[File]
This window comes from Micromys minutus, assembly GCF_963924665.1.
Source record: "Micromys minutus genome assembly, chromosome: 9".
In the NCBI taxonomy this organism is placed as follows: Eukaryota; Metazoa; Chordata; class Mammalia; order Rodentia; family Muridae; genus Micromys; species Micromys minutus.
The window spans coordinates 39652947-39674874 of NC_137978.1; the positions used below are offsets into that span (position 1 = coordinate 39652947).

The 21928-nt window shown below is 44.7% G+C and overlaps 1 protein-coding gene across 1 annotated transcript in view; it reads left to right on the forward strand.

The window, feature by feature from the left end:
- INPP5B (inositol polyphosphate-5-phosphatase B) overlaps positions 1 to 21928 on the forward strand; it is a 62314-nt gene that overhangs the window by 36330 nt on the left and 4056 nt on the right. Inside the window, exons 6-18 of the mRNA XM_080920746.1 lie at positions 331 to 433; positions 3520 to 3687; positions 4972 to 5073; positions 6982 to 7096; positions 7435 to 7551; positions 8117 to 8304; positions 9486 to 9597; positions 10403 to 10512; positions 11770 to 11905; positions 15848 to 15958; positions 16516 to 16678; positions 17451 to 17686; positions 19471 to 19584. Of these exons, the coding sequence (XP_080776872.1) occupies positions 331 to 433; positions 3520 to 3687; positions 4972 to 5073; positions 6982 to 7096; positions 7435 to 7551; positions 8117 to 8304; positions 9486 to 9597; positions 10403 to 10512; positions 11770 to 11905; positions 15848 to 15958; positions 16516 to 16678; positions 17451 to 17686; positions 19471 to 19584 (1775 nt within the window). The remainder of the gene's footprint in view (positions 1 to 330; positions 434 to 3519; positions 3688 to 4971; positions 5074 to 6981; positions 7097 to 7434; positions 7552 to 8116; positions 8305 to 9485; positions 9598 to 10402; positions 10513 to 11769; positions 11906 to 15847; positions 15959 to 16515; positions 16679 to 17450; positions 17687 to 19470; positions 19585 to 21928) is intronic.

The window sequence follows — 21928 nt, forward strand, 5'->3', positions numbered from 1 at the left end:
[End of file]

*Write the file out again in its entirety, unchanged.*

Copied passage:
This window comes from Micromys minutus, assembly GCF_963924665.1.
Source record: "Micromys minutus genome assembly, chromosome: 9".
In the NCBI taxonomy this organism is placed as follows: Eukaryota; Metazoa; Chordata; class Mammalia; order Rodentia; family Muridae; genus Micromys; species Micromys minutus.
The window spans coordinates 39652947-39674874 of NC_137978.1; the positions used below are offsets into that span (position 1 = coordinate 39652947).

The 21928-nt window shown below is 44.7% G+C and overlaps 1 protein-coding gene across 1 annotated transcript in view; it reads left to right on the forward strand.

The window, feature by feature from the left end:
- INPP5B (inositol polyphosphate-5-phosphatase B) overlaps positions 1 to 21928 on the forward strand; it is a 62314-nt gene that overhangs the window by 36330 nt on the left and 4056 nt on the right. Inside the window, exons 6-18 of the mRNA XM_080920746.1 lie at positions 331 to 433; positions 3520 to 3687; positions 4972 to 5073; positions 6982 to 7096; positions 7435 to 7551; positions 8117 to 8304; positions 9486 to 9597; positions 10403 to 10512; positions 11770 to 11905; positions 15848 to 15958; positions 16516 to 16678; positions 17451 to 17686; positions 19471 to 19584. Of these exons, the coding sequence (XP_080776872.1) occupies positions 331 to 433; positions 3520 to 3687; positions 4972 to 5073; positions 6982 to 7096; positions 7435 to 7551; positions 8117 to 8304; positions 9486 to 9597; positions 10403 to 10512; positions 11770 to 11905; positions 15848 to 15958; positions 16516 to 16678; positions 17451 to 17686; positions 19471 to 19584 (1775 nt within the window). The remainder of the gene's footprint in view (positions 1 to 330; positions 434 to 3519; positions 3688 to 4971; positions 5074 to 6981; positions 7097 to 7434; positions 7552 to 8116; positions 8305 to 9485; positions 9598 to 10402; positions 10513 to 11769; positions 11906 to 15847; positions 15959 to 16515; positions 16679 to 17450; positions 17687 to 19470; positions 19585 to 21928) is intronic.

The window sequence follows — 21928 nt, forward strand, 5'->3', positions numbered from 1 at the left end: